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In this series, we will ask top experts for their retirement advice on the most common retirement questions from our readers. Every portfolio is different, but when it comes to your retirement planning, many people have the same retirement questions and make the same retirement mistakes.
Retirement expert and certified financial planner Bill Losey shares his retirement advice:
How do I pick my retirement date?
Most people have a specific date in mind that usually coincides with a birthday; an anniversary at work (i.e., 25 years, 30 years) that coincides with them being eligible for a pension/retirement benefit; the point at which they turn 62 (and are eligible for Social Security); or the time when their portfolio hits a certain threshold (i.e., I’ll retire when I have a million bucks!). It’s different and personal for each person.
There is no wrong or right answer either. Everyone’s situation is unique and different, just like his or her fingerprints. I suggest having a date in mind and doing some serious pre-planning at least five years out. People need to be financially prepared, but it’s just as important to be mentally prepared.
How much money will I need in retirement?
It all depends on the kind of lifestyle you desire in retirement. The press frequently seems to think you’ll need 70 percent to 80 percent of your pre-retirement income to live comfortably in retirement. I’ve seen people spend as high as 110 percent of their pre-retirement income and some spend as low as 50 percent of their pre-retirement income. This is an area you can control.
What I’ll tell you is that my happiest clients are those who have downsized and simplified their lives. This means they paid off a mortgage and all debt before retiring; they moved to a smaller house; moved to a cheaper area within the same state; moved to a new state with no income tax and less real estate taxes; downsized from an SUV to a commuter car; went from three cars to two; went from two cars to one—you get my point.
We can only control so much. How much you’ll need will be dictated by your cost of living. As a general rule of thumb, people should set the goal of accumulating 20 times the annual cash flow needed at the minimum. 25 times would be better.
What is the biggest mistake people make in their retirement planning?
Waiting to save, not saving enough, or having too much money in their employer stock are some of the more common ones. The biggest mistake, however, are people who retire when what they really crave is a break. Most people see retirement in black and white (I work, I don’t work)—but there’s a lot of gray.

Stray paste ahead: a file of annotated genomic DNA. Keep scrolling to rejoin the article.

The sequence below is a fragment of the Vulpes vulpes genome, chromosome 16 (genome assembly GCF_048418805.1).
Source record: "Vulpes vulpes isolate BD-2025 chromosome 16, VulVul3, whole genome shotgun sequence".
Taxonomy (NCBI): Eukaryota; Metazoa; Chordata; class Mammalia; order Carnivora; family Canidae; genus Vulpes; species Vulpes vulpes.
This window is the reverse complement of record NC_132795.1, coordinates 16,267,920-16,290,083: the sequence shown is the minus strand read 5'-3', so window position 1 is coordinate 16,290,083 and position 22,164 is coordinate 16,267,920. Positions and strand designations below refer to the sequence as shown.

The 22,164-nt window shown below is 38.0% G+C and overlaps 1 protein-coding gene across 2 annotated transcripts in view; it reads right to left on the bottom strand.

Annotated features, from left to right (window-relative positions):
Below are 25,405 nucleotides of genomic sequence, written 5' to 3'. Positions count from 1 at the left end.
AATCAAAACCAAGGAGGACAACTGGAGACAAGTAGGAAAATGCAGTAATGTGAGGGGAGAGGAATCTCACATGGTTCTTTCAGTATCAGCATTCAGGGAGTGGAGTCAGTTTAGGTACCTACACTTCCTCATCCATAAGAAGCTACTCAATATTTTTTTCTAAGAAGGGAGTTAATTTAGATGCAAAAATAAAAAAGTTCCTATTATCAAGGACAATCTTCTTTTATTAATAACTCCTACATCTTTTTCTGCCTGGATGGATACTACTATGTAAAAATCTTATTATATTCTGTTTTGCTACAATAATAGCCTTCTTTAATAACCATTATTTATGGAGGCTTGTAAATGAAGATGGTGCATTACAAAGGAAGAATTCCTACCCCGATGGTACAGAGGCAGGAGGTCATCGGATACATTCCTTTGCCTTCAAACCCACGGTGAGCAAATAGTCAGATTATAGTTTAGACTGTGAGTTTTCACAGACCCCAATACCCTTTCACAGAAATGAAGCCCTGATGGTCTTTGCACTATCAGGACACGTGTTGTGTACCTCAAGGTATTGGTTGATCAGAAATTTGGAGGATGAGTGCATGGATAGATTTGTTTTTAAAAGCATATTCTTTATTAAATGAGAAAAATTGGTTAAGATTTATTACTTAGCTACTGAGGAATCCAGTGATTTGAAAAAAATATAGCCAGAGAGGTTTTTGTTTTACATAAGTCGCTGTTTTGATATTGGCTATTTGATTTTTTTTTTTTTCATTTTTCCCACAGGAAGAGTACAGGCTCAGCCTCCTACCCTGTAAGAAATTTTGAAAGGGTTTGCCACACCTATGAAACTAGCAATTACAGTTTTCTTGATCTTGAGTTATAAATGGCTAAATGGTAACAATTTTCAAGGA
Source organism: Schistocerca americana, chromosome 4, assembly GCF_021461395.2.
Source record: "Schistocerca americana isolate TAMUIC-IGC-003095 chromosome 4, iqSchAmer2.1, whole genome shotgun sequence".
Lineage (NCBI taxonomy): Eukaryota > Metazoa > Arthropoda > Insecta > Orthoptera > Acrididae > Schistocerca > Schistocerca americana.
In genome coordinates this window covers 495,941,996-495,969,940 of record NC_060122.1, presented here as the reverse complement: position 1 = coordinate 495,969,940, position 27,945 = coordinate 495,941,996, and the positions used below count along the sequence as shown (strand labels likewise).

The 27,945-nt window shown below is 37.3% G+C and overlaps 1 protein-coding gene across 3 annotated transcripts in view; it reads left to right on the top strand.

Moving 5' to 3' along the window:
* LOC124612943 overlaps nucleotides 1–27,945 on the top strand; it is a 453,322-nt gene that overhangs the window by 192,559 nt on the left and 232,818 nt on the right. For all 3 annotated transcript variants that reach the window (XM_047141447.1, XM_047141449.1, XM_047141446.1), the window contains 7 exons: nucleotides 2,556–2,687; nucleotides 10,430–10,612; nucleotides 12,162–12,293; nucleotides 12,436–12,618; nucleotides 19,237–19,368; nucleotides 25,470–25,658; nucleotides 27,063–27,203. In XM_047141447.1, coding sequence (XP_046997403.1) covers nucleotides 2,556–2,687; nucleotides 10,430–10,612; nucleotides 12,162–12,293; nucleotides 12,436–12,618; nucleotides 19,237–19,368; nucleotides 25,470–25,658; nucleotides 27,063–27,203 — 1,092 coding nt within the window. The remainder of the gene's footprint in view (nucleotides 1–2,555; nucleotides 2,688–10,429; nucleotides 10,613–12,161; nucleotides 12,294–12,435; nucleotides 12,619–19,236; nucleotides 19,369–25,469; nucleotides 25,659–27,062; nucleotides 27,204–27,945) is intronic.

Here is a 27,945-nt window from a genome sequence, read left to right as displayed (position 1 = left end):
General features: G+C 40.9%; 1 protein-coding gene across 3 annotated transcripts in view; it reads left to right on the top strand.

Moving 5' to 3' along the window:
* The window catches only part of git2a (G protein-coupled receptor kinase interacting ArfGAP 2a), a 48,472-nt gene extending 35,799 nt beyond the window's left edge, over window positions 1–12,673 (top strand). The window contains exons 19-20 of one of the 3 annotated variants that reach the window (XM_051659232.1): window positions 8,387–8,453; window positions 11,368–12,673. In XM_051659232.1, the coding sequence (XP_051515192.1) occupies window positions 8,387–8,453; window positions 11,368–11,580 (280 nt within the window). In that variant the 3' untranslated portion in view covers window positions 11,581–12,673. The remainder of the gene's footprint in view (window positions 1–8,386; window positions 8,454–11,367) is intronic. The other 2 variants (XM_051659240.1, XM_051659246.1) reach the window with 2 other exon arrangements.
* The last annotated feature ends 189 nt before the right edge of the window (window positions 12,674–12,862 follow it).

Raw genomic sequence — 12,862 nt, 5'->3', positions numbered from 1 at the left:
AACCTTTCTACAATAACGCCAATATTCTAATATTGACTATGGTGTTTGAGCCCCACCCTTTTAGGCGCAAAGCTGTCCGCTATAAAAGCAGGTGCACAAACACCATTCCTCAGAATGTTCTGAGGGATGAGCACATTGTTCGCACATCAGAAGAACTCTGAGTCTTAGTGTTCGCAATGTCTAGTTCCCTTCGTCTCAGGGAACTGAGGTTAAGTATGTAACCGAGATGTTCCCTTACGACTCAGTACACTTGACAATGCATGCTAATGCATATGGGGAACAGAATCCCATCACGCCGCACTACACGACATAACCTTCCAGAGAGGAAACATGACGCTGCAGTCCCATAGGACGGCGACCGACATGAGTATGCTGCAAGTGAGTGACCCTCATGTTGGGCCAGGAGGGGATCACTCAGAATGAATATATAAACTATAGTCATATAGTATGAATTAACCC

I suggest people work as long as possible since their ability to earn an income is their greatest asset. Rather than retiring altogether, they should consider a phased retirement over time where they go from five days to four, to three, to two, and so on. Many people will find that having an extra day or two off per week to do what they want (controlling their own time) is just what the doctor ordered.
Bill Losey, CFP®, caters to women and couples (age 50-70) who seek to reduce post-retirement risk and generate a predictable, sustainable, increasing stream of retirement income they won’t outlive. As a qualified professional in the areas of retirement strategies, personal finance, and investment management, Bill has been seen and heard on hundreds of television and radio stations such as FOX News, NPR, CBS News, CNBC, Business Week, TIME, AARP, U.S. News & World Report, and Oprah & Friends.
The information contained in this blog post is designed to generally educate and inform visitors to the Equifax Finance Blog. The blog posts do not give, and should not be assumed to provide, personalized tax, investment, real estate, legal, retirement, credit, personal financial, or other professional advice. Before making any financial decision, you should always consult with the appropriate professionals who can explain your options, rights, and legal responsibilities, and advise you on any tax, legal, credit, or business implications that may result from those decisions. The views and opinions expressed by the authors of blog posts are their own views and may not be the views or opinions of Equifax, Inc. and/or its affiliates.
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